By Guy Mastrion
Published in 1961 by Rosser Reeves, Reality in Advertising may be the greatest book ever written on the subject.
It seems the ever-present debate about how to value advertising is just about as old as the medium itself and the sublime beauty of this little book is that it perfectly unpacks all the baggage we carry along with us in every serious discussion about advertising and its effectiveness.
I received a copy of this book from a friend while working together at Bates in NYC many years ago.
You might know Bates, formerly Backer, Spielvogel, Bates, the USP agency. The Unique Selling Proposition, or USP, is another gem of an idea that has since been re-packaged, reclaimed, and generally abused by countless pundits trying to make it their own.
A quick dip inside Reality in Advertising will give you the full historic relevance and a deeper understanding of the significance of the USP on advertising today and why so many try so hard to reinvent the wheel. And sadly, in attempting to reinvent it, destroy and convolute its simplicity and its genius.
Now maybe more than ever, the USP is a powerful answer to the challenge of selling, especially in todays marketplace. Too often we act like children in the schoolyard with a new toy, getting ourselves all wound up on new media and technology, as if that alone will solve the ills of our brands and ignite our consumers.
Technology is not enough. Ideas are the answer, smart, big ideas that sell, stimulated by insight, gleaned from inspired research, nothing more, nothing less.
The notion of integrated campaigns is nothing new its an old saw thats been playing as long as technology has been advancing communications. Today it seems there is little true understanding, at least in my view, of the importance of the USP, or whatever you wish to call it, especially in light of the current fragmentation of effective media.
The USP should be the glue that unites a well-targeted set of media that meets the consumer in all the contextual places they engage marketing communications. It is no different today and no more difficult than it ever was, with one big exception.
The tremendous increase in mass production and packaged goods perfectly corresponded with the innovative technology that was television. During its infancy, the novelty of having the device in your home and seeing a product promoted on the screen, then going to the market and seeing it on the shelves was astonishing. Television was the catalyst for the seemingly endless economic expansion. But as competition increased and the novelty wore off, it became harder and harder to differentiate your product and make the sale enter USP.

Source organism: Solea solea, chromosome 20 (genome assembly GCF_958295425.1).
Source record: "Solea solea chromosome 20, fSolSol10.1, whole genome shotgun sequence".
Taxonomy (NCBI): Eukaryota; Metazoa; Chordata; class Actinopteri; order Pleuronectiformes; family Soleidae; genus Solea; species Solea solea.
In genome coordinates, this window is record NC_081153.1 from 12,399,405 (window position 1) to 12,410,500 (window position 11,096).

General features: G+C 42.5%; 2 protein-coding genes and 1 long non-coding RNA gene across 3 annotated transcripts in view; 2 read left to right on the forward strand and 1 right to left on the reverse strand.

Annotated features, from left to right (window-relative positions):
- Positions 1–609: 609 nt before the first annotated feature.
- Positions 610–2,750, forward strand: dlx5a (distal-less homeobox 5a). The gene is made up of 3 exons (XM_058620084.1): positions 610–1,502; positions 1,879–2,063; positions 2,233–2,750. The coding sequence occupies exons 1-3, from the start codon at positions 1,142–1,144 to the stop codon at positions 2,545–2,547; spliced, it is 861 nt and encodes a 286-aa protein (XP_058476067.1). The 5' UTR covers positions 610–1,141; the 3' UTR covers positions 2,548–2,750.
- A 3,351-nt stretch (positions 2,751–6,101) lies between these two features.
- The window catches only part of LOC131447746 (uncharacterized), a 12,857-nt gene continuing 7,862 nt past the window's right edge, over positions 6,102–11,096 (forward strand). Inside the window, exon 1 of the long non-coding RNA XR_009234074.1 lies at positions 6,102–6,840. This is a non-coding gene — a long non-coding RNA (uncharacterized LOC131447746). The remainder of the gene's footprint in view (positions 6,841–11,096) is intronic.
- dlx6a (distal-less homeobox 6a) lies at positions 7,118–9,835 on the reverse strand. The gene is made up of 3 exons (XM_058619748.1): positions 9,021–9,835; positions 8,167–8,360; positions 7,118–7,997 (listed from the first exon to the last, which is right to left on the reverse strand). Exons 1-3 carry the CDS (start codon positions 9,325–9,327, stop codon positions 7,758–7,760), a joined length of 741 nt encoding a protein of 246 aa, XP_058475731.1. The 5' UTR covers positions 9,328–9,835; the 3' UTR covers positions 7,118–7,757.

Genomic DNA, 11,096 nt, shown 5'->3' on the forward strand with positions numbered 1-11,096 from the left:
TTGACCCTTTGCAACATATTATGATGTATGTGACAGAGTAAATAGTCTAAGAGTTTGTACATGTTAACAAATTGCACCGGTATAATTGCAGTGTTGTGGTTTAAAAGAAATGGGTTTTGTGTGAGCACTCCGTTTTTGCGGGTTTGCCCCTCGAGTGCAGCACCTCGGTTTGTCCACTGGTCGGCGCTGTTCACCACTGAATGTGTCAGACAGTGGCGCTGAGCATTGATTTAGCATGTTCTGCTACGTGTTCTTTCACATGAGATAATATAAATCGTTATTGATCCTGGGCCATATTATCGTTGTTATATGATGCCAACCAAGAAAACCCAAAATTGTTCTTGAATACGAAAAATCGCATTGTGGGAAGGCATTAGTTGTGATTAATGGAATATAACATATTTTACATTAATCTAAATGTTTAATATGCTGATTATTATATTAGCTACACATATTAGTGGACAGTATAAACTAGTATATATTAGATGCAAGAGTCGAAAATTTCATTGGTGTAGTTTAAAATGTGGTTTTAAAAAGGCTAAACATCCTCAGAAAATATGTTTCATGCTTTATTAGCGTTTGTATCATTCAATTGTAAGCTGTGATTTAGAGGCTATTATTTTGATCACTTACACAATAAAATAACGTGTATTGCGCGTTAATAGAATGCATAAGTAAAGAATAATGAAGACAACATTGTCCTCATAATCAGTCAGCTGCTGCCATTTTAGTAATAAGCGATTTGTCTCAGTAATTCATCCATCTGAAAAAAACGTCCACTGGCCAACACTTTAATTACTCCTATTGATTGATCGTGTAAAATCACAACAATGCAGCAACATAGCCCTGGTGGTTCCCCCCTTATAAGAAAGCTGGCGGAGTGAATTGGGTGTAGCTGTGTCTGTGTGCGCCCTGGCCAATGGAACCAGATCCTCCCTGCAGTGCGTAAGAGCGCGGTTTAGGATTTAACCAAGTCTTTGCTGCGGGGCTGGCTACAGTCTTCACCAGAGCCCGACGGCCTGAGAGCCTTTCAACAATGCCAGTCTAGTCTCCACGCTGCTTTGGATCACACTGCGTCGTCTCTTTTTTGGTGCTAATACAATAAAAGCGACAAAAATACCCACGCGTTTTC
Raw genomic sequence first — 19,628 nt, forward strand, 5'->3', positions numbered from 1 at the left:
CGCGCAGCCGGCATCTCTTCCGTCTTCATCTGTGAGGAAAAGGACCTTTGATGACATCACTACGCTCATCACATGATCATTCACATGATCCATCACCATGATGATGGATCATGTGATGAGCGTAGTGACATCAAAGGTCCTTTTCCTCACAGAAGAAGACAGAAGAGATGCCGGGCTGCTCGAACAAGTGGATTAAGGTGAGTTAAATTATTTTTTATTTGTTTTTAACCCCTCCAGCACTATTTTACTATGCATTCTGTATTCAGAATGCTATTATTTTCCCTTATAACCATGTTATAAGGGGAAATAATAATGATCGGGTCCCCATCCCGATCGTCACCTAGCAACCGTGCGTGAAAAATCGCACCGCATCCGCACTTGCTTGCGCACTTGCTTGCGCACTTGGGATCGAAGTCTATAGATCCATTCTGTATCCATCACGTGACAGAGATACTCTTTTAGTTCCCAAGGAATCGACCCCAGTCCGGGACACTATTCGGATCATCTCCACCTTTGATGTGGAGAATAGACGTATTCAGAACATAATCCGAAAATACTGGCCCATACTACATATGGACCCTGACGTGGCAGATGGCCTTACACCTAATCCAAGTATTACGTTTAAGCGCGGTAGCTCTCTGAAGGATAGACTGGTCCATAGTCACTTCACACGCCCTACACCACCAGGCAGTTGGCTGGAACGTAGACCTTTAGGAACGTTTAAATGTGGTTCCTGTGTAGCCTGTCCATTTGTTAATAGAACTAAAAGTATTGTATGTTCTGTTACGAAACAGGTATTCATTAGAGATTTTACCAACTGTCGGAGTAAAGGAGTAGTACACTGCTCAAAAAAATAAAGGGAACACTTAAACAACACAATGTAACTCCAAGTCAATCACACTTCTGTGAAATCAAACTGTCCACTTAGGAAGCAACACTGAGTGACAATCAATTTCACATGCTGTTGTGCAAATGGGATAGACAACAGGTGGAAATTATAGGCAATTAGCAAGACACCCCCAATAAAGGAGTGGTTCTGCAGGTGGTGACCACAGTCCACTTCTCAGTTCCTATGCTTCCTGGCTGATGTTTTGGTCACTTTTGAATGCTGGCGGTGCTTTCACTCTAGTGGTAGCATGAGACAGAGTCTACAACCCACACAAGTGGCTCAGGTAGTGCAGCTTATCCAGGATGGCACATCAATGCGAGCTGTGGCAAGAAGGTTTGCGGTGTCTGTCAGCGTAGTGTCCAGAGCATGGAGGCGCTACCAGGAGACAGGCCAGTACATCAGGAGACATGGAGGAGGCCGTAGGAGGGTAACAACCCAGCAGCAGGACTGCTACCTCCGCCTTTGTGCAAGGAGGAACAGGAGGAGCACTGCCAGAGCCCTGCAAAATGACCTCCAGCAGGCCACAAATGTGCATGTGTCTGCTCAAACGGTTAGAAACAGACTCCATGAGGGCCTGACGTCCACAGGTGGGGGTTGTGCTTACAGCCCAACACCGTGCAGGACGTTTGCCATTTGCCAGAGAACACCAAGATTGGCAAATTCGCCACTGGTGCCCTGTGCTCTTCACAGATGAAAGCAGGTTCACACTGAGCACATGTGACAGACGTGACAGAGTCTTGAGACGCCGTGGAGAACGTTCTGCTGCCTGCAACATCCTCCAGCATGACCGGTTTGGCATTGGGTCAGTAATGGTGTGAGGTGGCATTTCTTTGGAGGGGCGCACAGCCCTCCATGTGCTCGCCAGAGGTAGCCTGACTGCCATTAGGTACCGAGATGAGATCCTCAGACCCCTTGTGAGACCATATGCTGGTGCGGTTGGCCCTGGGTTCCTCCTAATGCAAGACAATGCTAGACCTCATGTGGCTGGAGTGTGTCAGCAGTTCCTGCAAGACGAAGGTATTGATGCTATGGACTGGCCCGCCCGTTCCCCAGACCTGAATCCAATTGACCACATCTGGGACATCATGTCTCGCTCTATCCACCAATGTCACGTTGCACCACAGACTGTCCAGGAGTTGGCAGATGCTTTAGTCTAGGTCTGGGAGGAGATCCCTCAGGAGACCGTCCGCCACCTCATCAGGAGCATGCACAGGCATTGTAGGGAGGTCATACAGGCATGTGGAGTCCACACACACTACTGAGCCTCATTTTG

USP, immediately created differentiation and opportunity in an overcrowded, relatively fragmented and over-used media set, and the prosperity continued, at least for a time.
This unique and symbiotic relationship all came crashing down with the advent of the Web. But it was not a problem of USP, it was and remains a problem of the loss of a fairly centralized media audience.
As technology has dispersed media, so it has dispersed our audiences, and I fear that in chasing technology, brands have lost sight of what makes them unique; and uniqueness, more than any other attribute, will define a space for every brand no matter how diverse and disparate the marketplace.
For healthcare brands the Web and new digital technologies that allow for customization of message in context and more precise targeting offer great potential, even greater than television. The rules and regulations of healthcare communications in the US are a perfect match for these technologies. And much like the rise of packaged goods and television, I believe new digital media offers an almost endless opportunity set for the marketers of healthcare products that have a well defined USP.
Too often the marketers of healthcare products engage the market with a set of messages that lack clarity and uniqueness. Suffer the poor digital media as it allows for one to ramble on forever about ones brand with little additional cost, except that of opportunity.
Opportunity cost in digital media can be summed up as too much information TMI. Enter, once again, USP, there was never a more important time for brands to operate from a concise and effective selling platform as now.
In his book Reality in Advertising, Rosser Reeves defined advertising as, “The art of getting a unique selling proposition into the heads of the most people at the lowest possible cost. Although dated, I find this statement still very accurate, as it is still our job to do just that, especially in the context of a consumer centric media. For healthcare marketers digital media offers the holy trinity of targeted reach, high engagement and maximum efficiency.
What do you think, have we lost sight of the fundamentals of advertising?Do you know what differentiates your brand?
Are you well positioned to leverage the asset of digital media?